A labyrinth is emerging surrounding the state of network neutrality today involving Google, Verizon and the Federal Communications Commission. Beginning in late June, reports claim that the FCC held meetings with numerous large I

nternet organizations regarding how service providers may privilege data transfer from paying companies over others.

Net neutrality is concerned with the equality of data flow on the Internet, and many disagreeing groups see the meetings as undermining that concept. To such people, the practice of privileging some data over others would interfere with independent sources, small organizations and free speech. Since the alleged talks have involved the subject of giving more bandwidth to companies that pay ISPs, it would effectively make it more difficult for Internet users to access sites and media from smaller content creators.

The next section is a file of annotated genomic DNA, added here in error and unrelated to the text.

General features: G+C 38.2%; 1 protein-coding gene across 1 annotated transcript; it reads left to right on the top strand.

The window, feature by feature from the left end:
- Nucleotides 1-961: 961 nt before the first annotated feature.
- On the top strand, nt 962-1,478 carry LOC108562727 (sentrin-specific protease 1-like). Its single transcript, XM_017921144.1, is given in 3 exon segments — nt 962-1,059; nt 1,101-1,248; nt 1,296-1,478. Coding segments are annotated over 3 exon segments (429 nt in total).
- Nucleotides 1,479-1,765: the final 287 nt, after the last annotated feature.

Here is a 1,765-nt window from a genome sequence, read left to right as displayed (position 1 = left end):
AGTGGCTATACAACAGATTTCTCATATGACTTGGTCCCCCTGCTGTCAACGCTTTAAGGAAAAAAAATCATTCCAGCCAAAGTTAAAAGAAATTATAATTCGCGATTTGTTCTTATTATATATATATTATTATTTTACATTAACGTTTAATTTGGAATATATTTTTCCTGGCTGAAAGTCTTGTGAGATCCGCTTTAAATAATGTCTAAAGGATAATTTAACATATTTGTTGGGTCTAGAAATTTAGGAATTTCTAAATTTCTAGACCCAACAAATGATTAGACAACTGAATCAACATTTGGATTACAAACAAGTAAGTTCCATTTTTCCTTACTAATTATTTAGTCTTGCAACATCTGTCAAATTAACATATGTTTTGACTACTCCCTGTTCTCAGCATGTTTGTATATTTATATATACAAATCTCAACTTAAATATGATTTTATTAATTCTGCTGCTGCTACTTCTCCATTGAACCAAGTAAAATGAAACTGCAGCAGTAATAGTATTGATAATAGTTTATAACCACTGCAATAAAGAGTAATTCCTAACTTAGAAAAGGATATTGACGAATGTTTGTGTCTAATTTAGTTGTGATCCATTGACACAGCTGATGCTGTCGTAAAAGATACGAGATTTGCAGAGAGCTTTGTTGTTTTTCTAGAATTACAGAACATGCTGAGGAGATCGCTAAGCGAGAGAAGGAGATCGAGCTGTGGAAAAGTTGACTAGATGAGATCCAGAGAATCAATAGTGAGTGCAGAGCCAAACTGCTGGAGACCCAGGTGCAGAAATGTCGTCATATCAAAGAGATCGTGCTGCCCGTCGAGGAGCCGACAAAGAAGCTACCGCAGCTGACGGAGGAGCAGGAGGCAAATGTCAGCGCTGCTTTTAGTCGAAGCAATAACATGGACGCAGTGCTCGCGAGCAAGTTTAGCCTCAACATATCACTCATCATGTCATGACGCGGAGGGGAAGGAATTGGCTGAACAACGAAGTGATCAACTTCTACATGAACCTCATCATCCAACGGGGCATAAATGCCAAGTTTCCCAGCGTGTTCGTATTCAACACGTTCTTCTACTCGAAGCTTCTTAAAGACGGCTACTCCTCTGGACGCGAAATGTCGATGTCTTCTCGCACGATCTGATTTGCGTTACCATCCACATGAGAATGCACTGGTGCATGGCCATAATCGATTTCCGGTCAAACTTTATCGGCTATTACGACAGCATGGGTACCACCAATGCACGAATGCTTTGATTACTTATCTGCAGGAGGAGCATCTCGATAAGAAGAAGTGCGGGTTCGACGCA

Earlier coverage tracks the FCC's attempted role in these meetings. "We have called off this round of stakeholder discussions. It has been productive on several fronts, but has not generated a robust framework to preserve the openness and freedom of the Internet – one that drives innovation, investment, free speech, and consumer choice," Edward Lazarus, the FCC's chief of staff, said in a statement quoted by PCMag today. "All options remain on the table as we continue to seek broad input on this vital issue."

This announcement was a response to rumors of a deal between Google and Verizon that was reported yesterday in the New York Times and elsewhere. The coverage speculated that the two media leviathans were "nearing an agreement that could allow Verizon to speed some online content to Internet users more quickly if the content's creators are willing to pay for the privilege." Responding to this article, Google's public policy Twitter account posted this morning, "@NYTimes is wrong. We've not had any convos with VZN about paying for carriage of our traffic. We remain committed to an open internet."

While contradictory, this conversation needs more than better fact-checking. Corporations and public interest groups alike have much at stake in the Net Neutrality debate, and these incidents show the sensationalism that can arise on either side.